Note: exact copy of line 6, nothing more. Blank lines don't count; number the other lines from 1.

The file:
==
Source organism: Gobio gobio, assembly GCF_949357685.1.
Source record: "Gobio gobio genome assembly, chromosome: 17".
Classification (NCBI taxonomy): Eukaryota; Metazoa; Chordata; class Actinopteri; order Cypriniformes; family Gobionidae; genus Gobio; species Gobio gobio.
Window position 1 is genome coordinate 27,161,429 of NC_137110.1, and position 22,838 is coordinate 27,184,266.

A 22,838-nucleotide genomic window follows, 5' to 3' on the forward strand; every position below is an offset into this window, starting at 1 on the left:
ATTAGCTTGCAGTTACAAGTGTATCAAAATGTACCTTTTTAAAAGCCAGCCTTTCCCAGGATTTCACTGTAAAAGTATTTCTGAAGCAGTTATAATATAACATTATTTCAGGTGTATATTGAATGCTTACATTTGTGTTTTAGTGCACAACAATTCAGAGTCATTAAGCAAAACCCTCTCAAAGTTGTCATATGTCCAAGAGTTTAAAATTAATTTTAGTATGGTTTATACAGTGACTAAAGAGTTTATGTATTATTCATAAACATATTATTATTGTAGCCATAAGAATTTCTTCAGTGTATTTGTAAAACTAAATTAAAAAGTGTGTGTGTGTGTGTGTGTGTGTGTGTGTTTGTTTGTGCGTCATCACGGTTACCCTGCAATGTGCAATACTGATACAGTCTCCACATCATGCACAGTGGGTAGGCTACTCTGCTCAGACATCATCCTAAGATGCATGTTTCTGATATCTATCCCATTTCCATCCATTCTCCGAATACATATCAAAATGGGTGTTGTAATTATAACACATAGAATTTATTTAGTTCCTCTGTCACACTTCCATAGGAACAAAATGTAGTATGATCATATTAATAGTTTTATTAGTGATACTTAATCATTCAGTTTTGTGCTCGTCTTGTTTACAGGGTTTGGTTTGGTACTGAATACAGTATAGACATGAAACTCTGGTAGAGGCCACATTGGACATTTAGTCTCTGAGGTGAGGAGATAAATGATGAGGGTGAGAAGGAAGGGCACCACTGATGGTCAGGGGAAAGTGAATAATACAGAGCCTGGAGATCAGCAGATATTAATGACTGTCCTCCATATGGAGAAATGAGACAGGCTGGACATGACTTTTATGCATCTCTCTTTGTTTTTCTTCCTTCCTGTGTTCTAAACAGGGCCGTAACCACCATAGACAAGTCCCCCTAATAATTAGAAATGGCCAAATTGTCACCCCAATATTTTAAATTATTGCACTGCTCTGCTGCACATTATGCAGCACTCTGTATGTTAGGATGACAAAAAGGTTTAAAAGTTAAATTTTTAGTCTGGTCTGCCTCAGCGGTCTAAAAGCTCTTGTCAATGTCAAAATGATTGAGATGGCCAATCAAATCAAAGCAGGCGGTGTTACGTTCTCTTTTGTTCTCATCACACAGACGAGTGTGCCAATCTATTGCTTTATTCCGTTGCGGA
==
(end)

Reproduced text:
ATTAGCTTGCAGTTACAAGTGTATCAAAATGTACCTTTTTAAAAGCCAGCCTTTCCCAGGATTTCACTGTAAAAGTATTTCTGAAGCAGTTATAATATAACATTATTTCAGGTGTATATTGAATGCTTACATTTGTGTTTTAGTGCACAACAATTCAGAGTCATTAAGCAAAACCCTCTCAAAGTTGTCATATGTCCAAGAGTTTAAAATTAATTTTAGTATGGTTTATACAGTGACTAAAGAGTTTATGTATTATTCATAAACATATTATTATTGTAGCCATAAGAATTTCTTCAGTGTATTTGTAAAACTAAATTAAAAAGTGTGTGTGTGTGTGTGTGTGTGTGTGTGTTTGTTTGTGCGTCATCACGGTTACCCTGCAATGTGCAATACTGATACAGTCTCCACATCATGCACAGTGGGTAGGCTACTCTGCTCAGACATCATCCTAAGATGCATGTTTCTGATATCTATCCCATTTCCATCCATTCTCCGAATACATATCAAAATGGGTGTTGTAATTATAACACATAGAATTTATTTAGTTCCTCTGTCACACTTCCATAGGAACAAAATGTAGTATGATCATATTAATAGTTTTATTAGTGATACTTAATCATTCAGTTTTGTGCTCGTCTTGTTTACAGGGTTTGGTTTGGTACTGAATACAGTATAGACATGAAACTCTGGTAGAGGCCACATTGGACATTTAGTCTCTGAGGTGAGGAGATAAATGATGAGGGTGAGAAGGAAGGGCACCACTGATGGTCAGGGGAAAGTGAATAATACAGAGCCTGGAGATCAGCAGATATTAATGACTGTCCTCCATATGGAGAAATGAGACAGGCTGGACATGACTTTTATGCATCTCTCTTTGTTTTTCTTCCTTCCTGTGTTCTAAACAGGGCCGTAACCACCATAGACAAGTCCCCCTAATAATTAGAAATGGCCAAATTGTCACCCCAATATTTTAAATTATTGCACTGCTCTGCTGCACATTATGCAGCACTCTGTATGTTAGGATGACAAAAAGGTTTAAAAGTTAAATTTTTAGTCTGGTCTGCCTCAGCGGTCTAAAAGCTCTTGTCAATGTCAAAATGATTGAGATGGCCAATCAAATCAAAGCAGGCGGTGTTACGTTCTCTTTTGTTCTCATCACACAGACGAGTGTGCCAATCTATTGCTTTATTCCGTTGCGGA